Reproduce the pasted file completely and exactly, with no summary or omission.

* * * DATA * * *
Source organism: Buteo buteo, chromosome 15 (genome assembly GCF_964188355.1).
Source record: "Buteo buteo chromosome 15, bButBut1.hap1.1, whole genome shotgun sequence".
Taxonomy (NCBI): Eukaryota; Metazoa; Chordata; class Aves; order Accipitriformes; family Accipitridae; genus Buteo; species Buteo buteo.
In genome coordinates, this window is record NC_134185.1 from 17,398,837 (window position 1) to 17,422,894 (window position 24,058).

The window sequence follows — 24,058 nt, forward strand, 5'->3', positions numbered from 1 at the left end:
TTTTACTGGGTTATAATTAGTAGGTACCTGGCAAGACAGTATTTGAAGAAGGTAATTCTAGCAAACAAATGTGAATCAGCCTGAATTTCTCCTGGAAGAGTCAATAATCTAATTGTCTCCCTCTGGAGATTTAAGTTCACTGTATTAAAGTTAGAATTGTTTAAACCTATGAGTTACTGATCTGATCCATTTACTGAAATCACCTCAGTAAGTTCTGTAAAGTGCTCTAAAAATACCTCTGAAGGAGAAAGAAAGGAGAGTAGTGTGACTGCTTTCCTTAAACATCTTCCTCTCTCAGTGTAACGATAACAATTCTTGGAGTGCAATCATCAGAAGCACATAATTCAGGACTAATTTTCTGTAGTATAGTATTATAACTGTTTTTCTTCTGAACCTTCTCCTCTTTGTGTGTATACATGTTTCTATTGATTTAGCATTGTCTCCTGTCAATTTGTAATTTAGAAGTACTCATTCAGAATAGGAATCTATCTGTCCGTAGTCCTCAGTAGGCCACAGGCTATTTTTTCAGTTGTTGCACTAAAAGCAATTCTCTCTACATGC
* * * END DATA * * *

Source organism: Buteo buteo, chromosome 15 (genome assembly GCF_964188355.1).
Source record: "Buteo buteo chromosome 15, bButBut1.hap1.1, whole genome shotgun sequence".
Taxonomy (NCBI): Eukaryota; Metazoa; Chordata; class Aves; order Accipitriformes; family Accipitridae; genus Buteo; species Buteo buteo.
In genome coordinates, this window is record NC_134185.1 from 17,398,837 (window position 1) to 17,422,894 (window position 24,058).

The window sequence follows — 24,058 nt, forward strand, 5'->3', positions numbered from 1 at the left end:
TTTTACTGGGTTATAATTAGTAGGTACCTGGCAAGACAGTATTTGAAGAAGGTAATTCTAGCAAACAAATGTGAATCAGCCTGAATTTCTCCTGGAAGAGTCAATAATCTAATTGTCTCCCTCTGGAGATTTAAGTTCACTGTATTAAAGTTAGAATTGTTTAAACCTATGAGTTACTGATCTGATCCATTTACTGAAATCACCTCAGTAAGTTCTGTAAAGTGCTCTAAAAATACCTCTGAAGGAGAAAGAAAGGAGAGTAGTGTGACTGCTTTCCTTAAACATCTTCCTCTCTCAGTGTAACGATAACAATTCTTGGAGTGCAATCATCAGAAGCACATAATTCAGGACTAATTTTCTGTAGTATAGTATTATAACTGTTTTTCTTCTGAACCTTCTCCTCTTTGTGTGTATACATGTTTCTATTGATTTAGCATTGTCTCCTGTCAATTTGTAATTTAGAAGTACTCATTCAGAATAGGAATCTATCTGTCCGTAGTCCTCAGTAGGCCACAGGCTATTTTTTCAGTTGTTGCACTAAAAGCAATTCTCTCTACATGC